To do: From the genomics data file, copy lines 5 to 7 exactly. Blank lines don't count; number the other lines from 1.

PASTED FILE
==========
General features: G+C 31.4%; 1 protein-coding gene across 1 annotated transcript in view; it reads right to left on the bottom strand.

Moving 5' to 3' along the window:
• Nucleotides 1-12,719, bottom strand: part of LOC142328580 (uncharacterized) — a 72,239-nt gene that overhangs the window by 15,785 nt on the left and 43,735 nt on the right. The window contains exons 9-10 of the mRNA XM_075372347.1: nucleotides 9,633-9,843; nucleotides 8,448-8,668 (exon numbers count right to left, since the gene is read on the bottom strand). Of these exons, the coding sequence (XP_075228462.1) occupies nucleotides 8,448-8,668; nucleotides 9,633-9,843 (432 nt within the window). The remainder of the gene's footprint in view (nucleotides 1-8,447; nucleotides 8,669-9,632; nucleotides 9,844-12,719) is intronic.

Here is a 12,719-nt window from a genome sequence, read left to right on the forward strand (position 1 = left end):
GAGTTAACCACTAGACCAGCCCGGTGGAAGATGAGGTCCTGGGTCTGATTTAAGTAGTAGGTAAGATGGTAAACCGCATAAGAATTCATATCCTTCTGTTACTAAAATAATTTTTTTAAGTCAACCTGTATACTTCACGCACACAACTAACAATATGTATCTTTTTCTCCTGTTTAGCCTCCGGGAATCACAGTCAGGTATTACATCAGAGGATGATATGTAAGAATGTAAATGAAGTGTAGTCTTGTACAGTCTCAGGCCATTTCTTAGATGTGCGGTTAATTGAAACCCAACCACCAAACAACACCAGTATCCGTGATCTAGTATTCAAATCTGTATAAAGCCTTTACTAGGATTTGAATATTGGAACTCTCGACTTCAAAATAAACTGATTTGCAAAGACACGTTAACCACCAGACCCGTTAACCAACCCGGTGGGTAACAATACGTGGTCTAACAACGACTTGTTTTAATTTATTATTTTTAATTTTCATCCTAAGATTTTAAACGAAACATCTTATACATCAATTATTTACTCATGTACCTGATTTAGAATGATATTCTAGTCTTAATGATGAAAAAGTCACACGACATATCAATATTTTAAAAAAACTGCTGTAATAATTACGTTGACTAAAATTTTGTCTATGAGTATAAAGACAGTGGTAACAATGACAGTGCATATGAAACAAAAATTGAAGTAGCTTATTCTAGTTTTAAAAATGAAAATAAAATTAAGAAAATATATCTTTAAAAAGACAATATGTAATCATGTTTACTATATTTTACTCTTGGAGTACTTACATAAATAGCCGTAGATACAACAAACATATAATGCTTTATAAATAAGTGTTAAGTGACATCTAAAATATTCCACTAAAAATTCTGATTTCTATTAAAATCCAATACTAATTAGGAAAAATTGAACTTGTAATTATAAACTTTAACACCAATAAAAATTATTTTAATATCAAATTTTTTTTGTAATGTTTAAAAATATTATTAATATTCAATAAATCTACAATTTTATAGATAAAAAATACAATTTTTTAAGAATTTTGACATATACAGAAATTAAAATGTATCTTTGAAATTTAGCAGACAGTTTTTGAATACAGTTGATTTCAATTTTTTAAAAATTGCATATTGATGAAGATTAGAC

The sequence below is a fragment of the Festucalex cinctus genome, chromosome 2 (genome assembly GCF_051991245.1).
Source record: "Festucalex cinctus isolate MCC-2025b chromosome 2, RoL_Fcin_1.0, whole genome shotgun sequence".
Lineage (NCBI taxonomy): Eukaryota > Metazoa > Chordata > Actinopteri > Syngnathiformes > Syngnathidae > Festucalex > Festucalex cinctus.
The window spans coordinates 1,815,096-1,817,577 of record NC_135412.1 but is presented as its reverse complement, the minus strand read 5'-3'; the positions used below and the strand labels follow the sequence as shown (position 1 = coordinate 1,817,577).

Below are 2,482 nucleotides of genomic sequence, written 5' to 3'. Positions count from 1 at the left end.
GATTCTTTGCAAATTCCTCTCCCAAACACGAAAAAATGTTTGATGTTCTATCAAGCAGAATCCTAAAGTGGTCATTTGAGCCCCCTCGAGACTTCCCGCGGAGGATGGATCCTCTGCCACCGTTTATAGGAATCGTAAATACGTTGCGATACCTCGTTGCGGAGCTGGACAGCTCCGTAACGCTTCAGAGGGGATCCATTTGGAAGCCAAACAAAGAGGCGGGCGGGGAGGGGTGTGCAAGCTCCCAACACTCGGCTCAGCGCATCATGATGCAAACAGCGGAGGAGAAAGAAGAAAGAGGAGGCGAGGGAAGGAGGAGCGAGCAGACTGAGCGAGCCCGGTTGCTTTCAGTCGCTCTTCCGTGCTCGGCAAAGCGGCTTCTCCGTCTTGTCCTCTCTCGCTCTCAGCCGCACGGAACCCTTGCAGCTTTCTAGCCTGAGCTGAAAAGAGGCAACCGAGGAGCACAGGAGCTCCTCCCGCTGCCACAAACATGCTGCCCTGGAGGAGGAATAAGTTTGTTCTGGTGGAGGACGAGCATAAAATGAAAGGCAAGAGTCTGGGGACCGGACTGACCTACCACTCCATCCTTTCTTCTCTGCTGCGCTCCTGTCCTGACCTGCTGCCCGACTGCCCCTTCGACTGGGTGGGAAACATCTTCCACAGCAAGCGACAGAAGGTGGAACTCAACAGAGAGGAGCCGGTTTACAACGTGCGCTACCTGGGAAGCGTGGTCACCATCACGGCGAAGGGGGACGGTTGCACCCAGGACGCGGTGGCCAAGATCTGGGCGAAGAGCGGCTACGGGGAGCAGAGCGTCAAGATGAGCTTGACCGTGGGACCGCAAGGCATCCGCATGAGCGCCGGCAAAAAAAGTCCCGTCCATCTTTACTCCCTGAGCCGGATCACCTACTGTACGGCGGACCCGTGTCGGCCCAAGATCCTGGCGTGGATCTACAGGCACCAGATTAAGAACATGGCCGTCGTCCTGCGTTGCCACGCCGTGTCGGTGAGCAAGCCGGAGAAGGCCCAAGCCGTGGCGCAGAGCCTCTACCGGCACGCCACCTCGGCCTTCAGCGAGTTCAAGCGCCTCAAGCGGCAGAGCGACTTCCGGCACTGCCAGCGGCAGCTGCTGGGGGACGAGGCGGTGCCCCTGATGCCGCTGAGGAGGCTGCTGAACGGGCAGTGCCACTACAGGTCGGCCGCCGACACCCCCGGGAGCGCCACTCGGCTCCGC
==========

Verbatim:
GAGTTAACCACTAGACCAGCCCGGTGGAAGATGAGGTCCTGGGTCTGATTTAAGTAGTAGGTAAGATGGTAAACCGCATAAGAATTCATATCCTTCTGTTACTAAAATAATTTTTTTAAGTCAACCTGTATACTTCACGCACACAACTAACAATATGTATCTTTTTCTCCTGTTTAGCCTCCGGGAATCACAGTCAGGTATTACATCAGAGGATGATATGTAAGAATGTAAATGAAGTGTAGTCTTGTACAGTCTCAGGCCATTTCTTAGATGTGCGGTTAATTGAAACCCAACCACCAAACAACACCAGTATCCGTGATCTAGTATTCAAATCTGTATAAAGCCTTTACTAGGATTTGAATATTGGAACTCTCGACTTCAAAATAAACTGATTTGCAAAGACACGTTAACCACCAGACCCGTTAACCAACCCGGTGGGTAACAATACGTGGTCTAACAACGACTTGTTTTAATTTATTATTTTTAATTTTCATCCTAAGATTTTAAACGAAACATCTTATACATCAATTATTTACTCATGTACCTGATTTAGAATGATATTCTAGTCTTAATGATGAAAAAGTCACACGACATATCAATATTTTAAAAAAACTGCTGTAATAATTACGTTGACTAAAATTTTGTCTATGAGTATAAAGACAGTGGTAACAATGACAGTGCATATGAAACAAAAATTGAAGTAGCTTATTCTAGTTTTAAAAATGAAAATAAAATTAAGAAAATATATCTTTAAAAAGACAATATGTAATCATGTTTACTATATTTTACTCTTGGAGTACTTACATAAATAGCCGTAGATACAACAAACATATAATGCTTTATAAATAAGTGTTAAGTGACATCTAAAATATTCCACTAAAAATTCTGATTTCTATTAAAATCCAATACTAATTAGGAAAAATTGAACTTGTAATTATAAACTTTAACACCAATAAAAATTATTTTAATATCAAATTTTTTTTGTAATGTTTAAAAATATTATTAATATTCAATAAATCTACAATTTTATAGATAAAAAATACAATTTTTTAAGAATTTTGACATATACAGAAATTAAAATGTATCTTTGAAATTTAGCAGACAGTTTTTGAATACAGTTGATTTCAATTTTTTAAAAATTGCATATTGATGAAGATTAGAC

The sequence below is a fragment of the Festucalex cinctus genome, chromosome 2 (genome assembly GCF_051991245.1).
Source record: "Festucalex cinctus isolate MCC-2025b chromosome 2, RoL_Fcin_1.0, whole genome shotgun sequence".